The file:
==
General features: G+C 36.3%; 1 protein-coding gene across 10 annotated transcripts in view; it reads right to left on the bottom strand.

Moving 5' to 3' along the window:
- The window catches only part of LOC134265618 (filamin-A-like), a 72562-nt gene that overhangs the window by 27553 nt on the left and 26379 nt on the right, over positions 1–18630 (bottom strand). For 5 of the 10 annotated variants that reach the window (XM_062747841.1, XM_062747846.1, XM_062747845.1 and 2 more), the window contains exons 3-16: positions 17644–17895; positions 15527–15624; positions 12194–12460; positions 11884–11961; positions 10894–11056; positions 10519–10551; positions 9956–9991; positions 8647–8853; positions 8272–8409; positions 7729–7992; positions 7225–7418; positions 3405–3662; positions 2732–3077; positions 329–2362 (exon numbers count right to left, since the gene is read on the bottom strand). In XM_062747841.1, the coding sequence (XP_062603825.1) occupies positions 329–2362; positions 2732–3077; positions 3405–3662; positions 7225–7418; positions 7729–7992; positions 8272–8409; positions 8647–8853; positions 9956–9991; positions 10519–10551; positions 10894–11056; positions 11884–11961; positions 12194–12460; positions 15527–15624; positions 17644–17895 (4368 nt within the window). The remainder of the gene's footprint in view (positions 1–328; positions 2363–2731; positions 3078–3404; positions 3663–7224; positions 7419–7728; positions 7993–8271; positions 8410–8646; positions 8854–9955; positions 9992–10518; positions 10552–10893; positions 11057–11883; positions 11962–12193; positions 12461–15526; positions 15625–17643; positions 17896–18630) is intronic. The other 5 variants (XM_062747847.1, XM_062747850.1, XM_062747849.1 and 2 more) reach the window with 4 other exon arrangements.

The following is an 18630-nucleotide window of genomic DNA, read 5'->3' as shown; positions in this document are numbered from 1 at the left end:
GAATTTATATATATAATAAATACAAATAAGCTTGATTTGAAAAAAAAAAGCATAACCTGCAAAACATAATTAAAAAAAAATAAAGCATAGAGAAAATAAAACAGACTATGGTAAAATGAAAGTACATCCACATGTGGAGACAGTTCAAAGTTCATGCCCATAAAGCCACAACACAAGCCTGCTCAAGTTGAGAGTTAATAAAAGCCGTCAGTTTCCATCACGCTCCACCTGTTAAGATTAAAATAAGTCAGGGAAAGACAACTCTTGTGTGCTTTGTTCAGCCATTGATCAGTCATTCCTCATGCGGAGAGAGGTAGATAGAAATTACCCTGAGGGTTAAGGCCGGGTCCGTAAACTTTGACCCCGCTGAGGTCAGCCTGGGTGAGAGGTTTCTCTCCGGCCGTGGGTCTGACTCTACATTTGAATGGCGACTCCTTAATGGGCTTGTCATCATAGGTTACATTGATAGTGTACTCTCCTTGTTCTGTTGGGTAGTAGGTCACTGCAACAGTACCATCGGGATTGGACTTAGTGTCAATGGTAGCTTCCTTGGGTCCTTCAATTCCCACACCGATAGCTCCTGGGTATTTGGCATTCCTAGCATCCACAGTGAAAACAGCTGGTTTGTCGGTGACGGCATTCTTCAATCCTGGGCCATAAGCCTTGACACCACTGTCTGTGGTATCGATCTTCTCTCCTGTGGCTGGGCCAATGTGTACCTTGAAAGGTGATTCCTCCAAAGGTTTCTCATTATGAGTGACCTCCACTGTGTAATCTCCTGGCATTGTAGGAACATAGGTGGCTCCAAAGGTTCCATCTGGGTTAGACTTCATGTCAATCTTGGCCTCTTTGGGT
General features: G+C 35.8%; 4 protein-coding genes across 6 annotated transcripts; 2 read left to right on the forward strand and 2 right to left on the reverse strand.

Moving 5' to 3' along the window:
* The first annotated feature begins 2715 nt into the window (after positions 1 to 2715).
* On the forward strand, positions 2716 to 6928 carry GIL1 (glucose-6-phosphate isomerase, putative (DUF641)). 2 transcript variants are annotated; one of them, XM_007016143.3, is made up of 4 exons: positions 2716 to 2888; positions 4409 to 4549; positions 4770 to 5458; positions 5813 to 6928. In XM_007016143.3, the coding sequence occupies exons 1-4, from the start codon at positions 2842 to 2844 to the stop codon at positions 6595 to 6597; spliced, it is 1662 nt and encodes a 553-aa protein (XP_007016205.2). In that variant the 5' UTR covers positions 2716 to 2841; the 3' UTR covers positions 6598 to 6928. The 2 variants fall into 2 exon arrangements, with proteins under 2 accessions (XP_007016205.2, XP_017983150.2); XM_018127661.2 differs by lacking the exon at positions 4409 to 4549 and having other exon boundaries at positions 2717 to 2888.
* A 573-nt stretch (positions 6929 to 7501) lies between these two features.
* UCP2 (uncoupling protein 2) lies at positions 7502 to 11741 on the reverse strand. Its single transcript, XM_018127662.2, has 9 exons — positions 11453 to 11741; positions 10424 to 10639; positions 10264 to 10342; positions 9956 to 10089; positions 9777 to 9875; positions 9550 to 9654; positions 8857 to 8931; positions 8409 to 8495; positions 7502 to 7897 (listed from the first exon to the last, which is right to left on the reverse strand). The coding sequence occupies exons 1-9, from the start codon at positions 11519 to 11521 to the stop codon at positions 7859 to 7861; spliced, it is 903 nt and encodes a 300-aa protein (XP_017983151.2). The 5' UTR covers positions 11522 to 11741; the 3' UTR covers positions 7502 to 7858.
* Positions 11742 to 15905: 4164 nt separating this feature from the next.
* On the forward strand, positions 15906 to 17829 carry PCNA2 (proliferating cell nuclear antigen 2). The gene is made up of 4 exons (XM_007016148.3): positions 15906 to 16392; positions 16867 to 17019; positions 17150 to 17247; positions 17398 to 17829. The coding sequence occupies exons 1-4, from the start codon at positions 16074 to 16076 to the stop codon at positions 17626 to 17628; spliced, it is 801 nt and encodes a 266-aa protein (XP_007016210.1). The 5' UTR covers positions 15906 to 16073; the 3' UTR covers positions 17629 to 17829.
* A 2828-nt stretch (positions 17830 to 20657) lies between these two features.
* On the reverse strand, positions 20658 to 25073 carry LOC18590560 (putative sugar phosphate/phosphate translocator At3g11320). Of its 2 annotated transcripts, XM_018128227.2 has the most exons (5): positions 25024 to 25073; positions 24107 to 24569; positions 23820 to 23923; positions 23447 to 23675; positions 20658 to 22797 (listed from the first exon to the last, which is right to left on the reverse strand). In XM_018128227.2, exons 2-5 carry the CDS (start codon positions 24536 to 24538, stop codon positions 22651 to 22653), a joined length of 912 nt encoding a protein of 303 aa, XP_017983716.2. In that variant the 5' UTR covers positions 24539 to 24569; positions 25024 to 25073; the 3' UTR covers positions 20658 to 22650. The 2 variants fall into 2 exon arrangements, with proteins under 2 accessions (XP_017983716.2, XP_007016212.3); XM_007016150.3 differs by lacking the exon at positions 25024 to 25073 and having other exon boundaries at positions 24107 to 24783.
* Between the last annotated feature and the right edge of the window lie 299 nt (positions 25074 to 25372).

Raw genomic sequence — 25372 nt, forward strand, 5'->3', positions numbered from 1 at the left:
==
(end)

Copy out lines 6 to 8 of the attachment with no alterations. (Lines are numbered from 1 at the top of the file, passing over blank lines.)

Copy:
General features: G+C 35.8%; 4 protein-coding genes across 6 annotated transcripts; 2 read left to right on the forward strand and 2 right to left on the reverse strand.

Moving 5' to 3' along the window:
* The first annotated feature begins 2715 nt into the window (after positions 1 to 2715).